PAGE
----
The fact that the parasitic nature of capitalism has reached astronomical levels. Although the percentage of the world's GDP representing official and private sector corruption cannot possibly be accurate, estimates range from a low of 5% to as high as 15%. Public and private sector corruption is an integral part of capital concentration that contribute to higher structural unemployment, and lower living standards for the middle class and workers, while reinforcing the view that democracy is just a word operating against the reality of a socially unjust oligarchic system.
Are there prospects for lower unemployment five to eight years from now? Yes, but structural unemployment will likely remain at historic highs. Owing to rapid advances in science and technology as well as massive transfer of jobs from West to East and from the northern to the southern hemisphere, the recovery will not bring along with it sharp reduction in unemployment (the jobless recovery phenomenon will prevail) and there will be no corresponding income rise owing to high structural unemployment. The jobless recovery is a reality not just in the US as the FED chair has admitted, but across the world, with exceptions in the BRIC (Brazil, Russia, India, China) nations, although the double-dip recession the world in currently experiencing has impacted BRIC economies as well.
Labor Supply-Job Demand Asymmetry
It has been argued for many decades that job hunters lack the proper training and that is the reason for their lack of employment. It is true that science and technology contribute to a changing market economy, but not nearly as much as government policies and corporation relocating to the lowest cost markets possible, and then expecting that a worker in Detroit or Hamburg retrain to chase the very limited jobs available in the area. It is true there is an asymmetry between the available labor force, which is highly-educated in most of the northern hemisphere nations, does not reflect the realities of the economy. In short, there is a considerable surplus professional labor force when there is no corresponding demand. This asymmetry will likely continue for at least a decade, pending changes in public policy.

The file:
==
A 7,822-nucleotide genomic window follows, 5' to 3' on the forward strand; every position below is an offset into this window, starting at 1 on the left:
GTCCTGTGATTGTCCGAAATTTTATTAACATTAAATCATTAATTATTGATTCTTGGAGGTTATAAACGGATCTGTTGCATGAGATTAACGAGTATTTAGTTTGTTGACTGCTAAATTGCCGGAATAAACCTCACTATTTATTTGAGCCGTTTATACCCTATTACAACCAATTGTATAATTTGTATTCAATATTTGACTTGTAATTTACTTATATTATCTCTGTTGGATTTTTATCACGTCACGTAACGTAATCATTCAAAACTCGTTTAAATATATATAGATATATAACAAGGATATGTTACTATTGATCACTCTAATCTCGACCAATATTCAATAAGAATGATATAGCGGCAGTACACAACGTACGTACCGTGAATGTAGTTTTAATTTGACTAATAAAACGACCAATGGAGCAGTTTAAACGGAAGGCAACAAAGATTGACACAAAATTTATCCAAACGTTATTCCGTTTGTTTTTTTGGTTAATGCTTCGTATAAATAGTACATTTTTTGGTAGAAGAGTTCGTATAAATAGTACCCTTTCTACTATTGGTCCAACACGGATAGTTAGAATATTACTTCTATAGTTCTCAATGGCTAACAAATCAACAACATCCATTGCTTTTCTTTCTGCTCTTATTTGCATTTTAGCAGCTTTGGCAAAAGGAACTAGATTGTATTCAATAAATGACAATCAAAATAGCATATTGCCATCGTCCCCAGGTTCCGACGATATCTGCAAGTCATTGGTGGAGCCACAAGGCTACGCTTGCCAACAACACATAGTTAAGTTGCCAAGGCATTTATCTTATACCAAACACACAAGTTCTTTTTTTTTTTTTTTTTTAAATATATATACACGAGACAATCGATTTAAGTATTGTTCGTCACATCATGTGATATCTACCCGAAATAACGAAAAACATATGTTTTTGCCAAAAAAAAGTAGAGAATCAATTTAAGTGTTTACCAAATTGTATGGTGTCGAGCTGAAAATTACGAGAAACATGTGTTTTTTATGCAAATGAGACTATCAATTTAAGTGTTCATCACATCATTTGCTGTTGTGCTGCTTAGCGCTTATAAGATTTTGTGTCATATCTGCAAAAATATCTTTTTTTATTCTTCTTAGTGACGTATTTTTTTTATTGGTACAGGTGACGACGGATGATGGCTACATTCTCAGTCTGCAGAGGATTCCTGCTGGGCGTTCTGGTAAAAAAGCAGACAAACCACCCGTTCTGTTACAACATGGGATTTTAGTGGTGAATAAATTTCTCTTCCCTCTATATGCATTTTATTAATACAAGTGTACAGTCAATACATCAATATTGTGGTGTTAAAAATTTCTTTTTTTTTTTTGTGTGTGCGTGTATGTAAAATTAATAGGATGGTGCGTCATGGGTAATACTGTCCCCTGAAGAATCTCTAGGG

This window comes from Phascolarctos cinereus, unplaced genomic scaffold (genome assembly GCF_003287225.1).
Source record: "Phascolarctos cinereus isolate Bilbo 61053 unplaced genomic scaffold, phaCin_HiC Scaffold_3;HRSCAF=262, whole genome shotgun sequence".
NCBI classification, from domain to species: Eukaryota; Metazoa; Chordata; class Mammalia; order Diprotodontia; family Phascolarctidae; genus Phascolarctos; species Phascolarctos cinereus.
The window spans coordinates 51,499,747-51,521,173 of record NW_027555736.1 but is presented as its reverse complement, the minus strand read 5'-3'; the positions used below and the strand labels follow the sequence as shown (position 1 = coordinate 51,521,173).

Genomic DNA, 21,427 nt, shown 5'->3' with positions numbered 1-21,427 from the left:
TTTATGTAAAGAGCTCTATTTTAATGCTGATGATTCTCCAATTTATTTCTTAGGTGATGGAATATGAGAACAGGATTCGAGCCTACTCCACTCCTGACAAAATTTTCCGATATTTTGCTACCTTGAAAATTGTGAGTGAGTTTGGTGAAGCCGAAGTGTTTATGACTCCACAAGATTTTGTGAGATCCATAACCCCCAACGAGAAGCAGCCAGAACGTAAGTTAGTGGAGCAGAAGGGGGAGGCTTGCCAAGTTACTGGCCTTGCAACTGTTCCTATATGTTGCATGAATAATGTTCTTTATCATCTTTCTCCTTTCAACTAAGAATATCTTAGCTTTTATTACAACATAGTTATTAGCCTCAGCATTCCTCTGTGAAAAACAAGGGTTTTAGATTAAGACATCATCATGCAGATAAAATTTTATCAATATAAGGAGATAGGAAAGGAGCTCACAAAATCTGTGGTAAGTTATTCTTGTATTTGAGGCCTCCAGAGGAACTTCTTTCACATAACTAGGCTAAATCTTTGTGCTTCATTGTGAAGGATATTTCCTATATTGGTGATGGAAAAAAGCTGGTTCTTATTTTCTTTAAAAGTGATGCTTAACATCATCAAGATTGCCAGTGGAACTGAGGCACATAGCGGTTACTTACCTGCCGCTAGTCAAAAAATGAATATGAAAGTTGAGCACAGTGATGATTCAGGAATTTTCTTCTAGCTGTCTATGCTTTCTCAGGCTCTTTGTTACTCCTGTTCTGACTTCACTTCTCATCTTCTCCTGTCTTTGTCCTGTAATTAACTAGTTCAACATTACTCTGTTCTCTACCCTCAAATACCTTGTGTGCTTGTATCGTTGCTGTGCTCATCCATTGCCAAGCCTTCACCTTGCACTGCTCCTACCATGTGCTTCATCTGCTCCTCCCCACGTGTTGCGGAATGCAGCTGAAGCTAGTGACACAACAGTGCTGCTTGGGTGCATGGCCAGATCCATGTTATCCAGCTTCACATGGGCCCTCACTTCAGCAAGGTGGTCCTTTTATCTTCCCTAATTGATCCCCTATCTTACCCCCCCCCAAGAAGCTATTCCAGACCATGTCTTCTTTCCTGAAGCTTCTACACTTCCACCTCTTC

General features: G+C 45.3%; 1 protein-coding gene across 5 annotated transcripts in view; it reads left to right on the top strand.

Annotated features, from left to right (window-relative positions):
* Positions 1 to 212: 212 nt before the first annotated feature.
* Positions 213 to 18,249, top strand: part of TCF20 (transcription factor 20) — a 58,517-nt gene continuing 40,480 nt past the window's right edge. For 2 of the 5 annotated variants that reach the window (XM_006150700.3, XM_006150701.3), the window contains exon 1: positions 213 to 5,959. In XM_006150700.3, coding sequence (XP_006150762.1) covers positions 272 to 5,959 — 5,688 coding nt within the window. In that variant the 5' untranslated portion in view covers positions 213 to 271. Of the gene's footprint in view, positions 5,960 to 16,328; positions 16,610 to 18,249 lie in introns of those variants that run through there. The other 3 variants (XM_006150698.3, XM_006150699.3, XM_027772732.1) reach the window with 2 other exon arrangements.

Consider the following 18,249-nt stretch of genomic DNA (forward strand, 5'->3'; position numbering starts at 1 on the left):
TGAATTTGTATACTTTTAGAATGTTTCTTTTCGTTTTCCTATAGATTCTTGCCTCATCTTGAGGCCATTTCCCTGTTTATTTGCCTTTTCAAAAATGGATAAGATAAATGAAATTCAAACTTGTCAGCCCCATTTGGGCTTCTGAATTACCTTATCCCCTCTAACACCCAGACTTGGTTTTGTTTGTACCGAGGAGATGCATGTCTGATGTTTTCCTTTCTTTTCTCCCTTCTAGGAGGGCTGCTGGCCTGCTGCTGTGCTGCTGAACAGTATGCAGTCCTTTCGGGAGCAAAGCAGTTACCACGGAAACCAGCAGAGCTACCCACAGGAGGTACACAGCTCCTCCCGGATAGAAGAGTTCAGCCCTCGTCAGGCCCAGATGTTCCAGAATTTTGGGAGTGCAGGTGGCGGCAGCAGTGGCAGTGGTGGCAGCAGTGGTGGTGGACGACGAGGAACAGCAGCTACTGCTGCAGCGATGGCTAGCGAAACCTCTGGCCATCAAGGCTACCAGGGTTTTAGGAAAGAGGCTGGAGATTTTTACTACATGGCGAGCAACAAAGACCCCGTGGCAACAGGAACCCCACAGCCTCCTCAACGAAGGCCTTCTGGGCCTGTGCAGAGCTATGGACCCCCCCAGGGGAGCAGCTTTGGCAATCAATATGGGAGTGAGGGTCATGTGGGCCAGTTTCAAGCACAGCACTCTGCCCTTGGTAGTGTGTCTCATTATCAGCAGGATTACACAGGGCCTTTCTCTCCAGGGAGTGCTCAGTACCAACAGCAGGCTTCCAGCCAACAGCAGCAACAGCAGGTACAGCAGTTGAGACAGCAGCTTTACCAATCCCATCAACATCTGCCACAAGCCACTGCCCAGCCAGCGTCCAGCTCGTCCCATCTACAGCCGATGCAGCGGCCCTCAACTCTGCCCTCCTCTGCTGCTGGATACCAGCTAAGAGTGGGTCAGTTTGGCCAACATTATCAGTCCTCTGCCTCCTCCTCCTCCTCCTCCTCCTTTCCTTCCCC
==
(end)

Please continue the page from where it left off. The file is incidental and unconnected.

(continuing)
I have written a number of essays on the blog regarding income erosion from 1980 to present across the Western World, while income concentration has also been taking place. Watching a recent conference with the IMF Managing Director, German and Indian finance ministers, I was amazed when the chief economist of CITI group stated that the greatest challenge of governments is to forge a policy mix that restores the middle class which has been eroding in the past decades.
Let us take the example of one company that has been in US headlines.
2004: HOSTESS files for bankruptcy; workers agree to $110 million in cuts, but the management doe not reinvest the savings back into the company;
2011: one private Equity Fund, and two Hedge Funds take over the company and sink it into deep debt, just as it has reemerged from bankruptcy, while at the same time demanding more concessions from labor.